Several recent stories have appeared of significant expenses frauds. They are also a good indicator of an employee’s honesty: many fraudsters overstate their expenses in addition to their main crime. Use of data analytics over expenses is to be encouraged; looking for perennial over-spenders or spikes in claims.
7. Accounts not reconciled to underlying records
As our most recent Fraud Barometer attests, management fraud is on the increase with fraud perpetrated at senior levels now making up 55% of cases. One common management fraud is presenting the business as performing better than it is; manipulating the financial results. It is often the case in such situations that key accounting reconciliations are suspended to enable the manipulation to go undetected.
8. Elsewhere in the industry, companies are struggling and sales and/or profits are declining. Your business appears to buck the trend
Over performance against peers is generally good news, however, independent directors and the board must get comfortable as to how this has been achieved. Are such explanations underpinned by data and support which evidences a competitive advantage?
9. Excessive secrecy about a function and its operations
Certain business leaders have an uncanny habit of avoiding or postponing scrutiny, such as internal audit reviews, for seemingly plausible reasons. Such avoidance activity should not be accepted on a repeated basis.
10. Posting to vulnerable balance sheet accounts
When funds are stolen or accounts are manipulated the perpetrator will need to process an accounting entry to disguise the underlying transaction. Invariably, certain balance sheet accounts are used such as suspense accounts or other accounts (such as VAT or PAYE) that are rarely fully reconciled. Unexpected build up of balances on such accounts requires challenge.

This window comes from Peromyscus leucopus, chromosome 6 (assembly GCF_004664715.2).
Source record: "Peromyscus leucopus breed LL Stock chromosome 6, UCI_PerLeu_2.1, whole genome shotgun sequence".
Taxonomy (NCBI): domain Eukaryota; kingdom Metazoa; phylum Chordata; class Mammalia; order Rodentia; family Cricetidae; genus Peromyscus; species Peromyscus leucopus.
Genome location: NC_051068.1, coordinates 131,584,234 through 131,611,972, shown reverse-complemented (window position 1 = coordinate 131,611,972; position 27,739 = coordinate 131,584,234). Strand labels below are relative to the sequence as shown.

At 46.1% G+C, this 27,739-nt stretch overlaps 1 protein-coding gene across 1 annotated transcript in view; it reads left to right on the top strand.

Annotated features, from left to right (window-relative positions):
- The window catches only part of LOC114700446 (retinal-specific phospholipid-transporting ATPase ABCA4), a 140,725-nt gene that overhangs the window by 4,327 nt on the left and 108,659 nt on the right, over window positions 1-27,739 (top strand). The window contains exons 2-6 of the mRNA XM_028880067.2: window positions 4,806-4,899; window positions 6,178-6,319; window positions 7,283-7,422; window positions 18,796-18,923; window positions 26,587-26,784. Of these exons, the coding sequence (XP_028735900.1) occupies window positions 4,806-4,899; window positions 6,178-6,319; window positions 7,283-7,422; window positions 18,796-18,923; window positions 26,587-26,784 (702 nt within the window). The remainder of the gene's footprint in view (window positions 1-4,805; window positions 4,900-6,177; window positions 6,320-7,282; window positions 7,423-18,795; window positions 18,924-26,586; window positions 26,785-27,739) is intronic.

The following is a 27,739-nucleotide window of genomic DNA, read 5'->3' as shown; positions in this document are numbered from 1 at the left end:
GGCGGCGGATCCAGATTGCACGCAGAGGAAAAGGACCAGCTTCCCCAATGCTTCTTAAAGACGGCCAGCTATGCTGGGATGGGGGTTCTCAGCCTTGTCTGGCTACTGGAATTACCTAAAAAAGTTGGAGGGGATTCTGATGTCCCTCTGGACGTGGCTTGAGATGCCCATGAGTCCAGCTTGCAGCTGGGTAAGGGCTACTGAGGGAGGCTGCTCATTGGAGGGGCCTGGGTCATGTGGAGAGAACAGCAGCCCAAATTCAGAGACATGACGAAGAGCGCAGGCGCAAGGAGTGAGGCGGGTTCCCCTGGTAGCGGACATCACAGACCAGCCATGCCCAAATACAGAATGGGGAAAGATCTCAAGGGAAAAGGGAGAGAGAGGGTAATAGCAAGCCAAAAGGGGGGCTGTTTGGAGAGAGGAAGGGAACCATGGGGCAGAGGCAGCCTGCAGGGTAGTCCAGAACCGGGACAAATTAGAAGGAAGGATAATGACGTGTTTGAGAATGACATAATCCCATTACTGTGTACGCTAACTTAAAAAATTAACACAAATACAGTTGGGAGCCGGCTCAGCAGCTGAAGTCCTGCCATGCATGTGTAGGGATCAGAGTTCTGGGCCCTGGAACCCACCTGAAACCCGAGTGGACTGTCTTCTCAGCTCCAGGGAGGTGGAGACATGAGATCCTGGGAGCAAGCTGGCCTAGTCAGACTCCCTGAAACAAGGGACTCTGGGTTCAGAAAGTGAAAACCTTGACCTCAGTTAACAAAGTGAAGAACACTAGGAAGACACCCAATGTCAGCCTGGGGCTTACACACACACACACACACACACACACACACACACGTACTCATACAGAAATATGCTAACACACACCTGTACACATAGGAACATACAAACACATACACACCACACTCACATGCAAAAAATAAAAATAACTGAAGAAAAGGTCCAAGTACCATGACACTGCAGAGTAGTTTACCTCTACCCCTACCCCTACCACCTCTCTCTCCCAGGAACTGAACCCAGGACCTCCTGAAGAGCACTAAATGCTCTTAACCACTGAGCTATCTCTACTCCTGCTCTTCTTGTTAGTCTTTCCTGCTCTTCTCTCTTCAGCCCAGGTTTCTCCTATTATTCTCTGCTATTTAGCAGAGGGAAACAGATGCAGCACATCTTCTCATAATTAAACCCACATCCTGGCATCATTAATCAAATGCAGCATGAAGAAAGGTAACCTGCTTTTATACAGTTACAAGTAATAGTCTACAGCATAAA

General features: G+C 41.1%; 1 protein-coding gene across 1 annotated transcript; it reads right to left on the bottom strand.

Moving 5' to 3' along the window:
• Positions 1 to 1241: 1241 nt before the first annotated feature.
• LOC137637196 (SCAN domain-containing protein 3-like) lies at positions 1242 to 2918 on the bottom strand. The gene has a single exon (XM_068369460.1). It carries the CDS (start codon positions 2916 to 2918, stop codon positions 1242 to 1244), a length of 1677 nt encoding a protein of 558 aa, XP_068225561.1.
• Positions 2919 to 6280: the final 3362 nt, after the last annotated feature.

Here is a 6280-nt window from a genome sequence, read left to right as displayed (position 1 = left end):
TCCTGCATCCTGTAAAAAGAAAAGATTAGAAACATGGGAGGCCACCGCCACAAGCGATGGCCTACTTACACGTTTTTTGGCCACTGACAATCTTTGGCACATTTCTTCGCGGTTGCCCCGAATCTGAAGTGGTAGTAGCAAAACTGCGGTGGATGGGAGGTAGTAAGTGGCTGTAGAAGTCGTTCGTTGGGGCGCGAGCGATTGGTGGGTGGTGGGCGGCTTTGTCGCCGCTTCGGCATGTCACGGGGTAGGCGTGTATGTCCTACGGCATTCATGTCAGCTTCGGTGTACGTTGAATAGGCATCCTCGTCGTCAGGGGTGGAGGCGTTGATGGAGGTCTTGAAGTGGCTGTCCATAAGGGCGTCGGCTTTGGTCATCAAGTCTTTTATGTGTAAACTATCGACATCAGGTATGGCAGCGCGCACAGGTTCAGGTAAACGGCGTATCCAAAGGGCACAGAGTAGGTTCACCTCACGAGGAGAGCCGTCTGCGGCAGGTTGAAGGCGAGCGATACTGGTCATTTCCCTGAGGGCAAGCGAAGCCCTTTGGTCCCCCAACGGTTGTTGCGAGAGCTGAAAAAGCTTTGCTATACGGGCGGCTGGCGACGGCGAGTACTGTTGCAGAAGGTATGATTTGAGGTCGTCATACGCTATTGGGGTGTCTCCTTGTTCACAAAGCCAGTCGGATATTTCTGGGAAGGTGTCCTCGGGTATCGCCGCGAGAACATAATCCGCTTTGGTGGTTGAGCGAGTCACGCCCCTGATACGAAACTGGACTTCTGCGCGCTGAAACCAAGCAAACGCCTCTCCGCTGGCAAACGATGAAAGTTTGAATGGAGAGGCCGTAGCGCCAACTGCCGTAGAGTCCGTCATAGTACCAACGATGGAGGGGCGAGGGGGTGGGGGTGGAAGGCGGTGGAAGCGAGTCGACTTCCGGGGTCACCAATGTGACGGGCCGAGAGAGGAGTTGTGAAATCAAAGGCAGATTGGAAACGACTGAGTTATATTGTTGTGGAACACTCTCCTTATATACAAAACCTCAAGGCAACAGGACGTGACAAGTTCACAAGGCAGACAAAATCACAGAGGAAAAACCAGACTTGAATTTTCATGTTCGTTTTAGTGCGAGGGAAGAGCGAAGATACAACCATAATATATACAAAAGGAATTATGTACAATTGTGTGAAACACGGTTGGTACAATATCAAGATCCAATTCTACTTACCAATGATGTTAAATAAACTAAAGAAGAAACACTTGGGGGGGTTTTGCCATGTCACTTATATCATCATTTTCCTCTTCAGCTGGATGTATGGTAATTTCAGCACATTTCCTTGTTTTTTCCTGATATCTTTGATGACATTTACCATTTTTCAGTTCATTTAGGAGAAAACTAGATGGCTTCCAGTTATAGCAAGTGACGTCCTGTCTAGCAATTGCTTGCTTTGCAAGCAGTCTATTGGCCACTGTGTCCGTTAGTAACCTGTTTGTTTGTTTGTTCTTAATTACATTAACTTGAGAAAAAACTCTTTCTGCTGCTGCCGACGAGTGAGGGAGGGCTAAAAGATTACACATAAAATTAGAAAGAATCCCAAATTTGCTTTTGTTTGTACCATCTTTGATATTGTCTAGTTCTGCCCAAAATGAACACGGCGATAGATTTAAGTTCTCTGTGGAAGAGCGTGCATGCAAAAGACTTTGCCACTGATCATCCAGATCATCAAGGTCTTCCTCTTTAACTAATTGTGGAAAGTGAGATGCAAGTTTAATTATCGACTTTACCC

As the number of recorded fraud cases testifies, sometimes spotting a sophisticated office fraudster is difficult. Taking preventative action before a crime is committed will significantly reduce the costs incurred by fraud which, in the current climate, can have a devastating impact as businesses struggle to keep afloat. Taking the following practical steps may discourage fraudsters:
Fraud vulnerability assessment
Establish a strong anti-fraud zero tolerance culture – starting from the top through repeated education and awareness. Fully assess and address where in the business operations there are vulnerabilities to fraud and impropriety.
Empower and support your best fraud detectors
Arm yourself with greater detection mechanisms such as: fraud awareness training encouraging employees to speak up when they have concerns, and data analytics to identify potential fraudulent behaviour.
Investigate when put on notice
Too often indicators or suspicions are ignored with the consequence that when the problem is later discovered it has grown exponentially. Set a clear process by which issues are investigated and seek a high standard in terms of showing that a suspicion requires no further investigation.
Original article appeared in Management Today - 20th July
This article represents the views of the author only, and does not necessarily represent the views or professional advice of KPMG in the UK.